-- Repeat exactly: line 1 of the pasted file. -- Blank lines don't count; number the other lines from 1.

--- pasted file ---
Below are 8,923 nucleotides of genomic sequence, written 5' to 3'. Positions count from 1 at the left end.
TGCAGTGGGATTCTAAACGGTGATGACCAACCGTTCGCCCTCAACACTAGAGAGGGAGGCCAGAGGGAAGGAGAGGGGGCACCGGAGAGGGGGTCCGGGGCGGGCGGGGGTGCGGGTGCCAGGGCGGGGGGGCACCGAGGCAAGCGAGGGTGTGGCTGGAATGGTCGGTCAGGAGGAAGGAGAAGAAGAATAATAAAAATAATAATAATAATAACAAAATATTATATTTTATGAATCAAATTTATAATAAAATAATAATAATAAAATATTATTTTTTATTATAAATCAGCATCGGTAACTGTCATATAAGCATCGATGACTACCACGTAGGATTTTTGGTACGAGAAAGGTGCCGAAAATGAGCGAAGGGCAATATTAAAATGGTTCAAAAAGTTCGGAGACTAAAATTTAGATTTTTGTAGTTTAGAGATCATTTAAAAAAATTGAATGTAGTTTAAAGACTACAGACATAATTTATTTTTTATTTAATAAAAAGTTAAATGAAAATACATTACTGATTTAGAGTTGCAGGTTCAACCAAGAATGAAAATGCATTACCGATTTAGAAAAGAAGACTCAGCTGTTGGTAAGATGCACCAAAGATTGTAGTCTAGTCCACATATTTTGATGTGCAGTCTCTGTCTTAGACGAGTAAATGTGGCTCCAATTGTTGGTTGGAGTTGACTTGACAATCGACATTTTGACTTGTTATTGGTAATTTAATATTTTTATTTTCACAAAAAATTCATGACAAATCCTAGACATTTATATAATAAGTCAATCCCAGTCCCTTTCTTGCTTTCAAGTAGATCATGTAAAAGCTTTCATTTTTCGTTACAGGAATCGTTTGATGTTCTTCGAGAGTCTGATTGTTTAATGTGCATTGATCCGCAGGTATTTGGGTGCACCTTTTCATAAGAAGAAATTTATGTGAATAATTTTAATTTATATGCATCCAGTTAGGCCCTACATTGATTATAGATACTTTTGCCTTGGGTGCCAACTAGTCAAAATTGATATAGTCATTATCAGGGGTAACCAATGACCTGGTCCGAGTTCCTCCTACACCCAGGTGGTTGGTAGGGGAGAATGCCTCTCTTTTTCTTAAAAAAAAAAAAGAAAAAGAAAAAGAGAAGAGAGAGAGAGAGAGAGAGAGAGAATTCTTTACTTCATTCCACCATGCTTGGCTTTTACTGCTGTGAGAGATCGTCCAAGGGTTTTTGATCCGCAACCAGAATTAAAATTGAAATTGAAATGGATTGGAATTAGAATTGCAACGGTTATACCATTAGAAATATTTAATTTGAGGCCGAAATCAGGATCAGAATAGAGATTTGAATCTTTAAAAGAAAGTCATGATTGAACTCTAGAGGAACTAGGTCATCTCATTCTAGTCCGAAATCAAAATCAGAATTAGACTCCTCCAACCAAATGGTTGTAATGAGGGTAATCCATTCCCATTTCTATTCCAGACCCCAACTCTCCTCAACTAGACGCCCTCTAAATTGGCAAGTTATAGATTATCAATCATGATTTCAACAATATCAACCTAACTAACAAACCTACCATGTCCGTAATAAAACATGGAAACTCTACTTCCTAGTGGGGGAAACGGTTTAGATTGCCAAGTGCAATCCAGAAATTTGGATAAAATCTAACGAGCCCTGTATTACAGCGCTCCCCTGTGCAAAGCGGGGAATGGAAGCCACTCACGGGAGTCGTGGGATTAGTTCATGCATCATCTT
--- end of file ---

Below are 8,923 nucleotides of genomic sequence, written 5' to 3'. Positions count from 1 at the left end.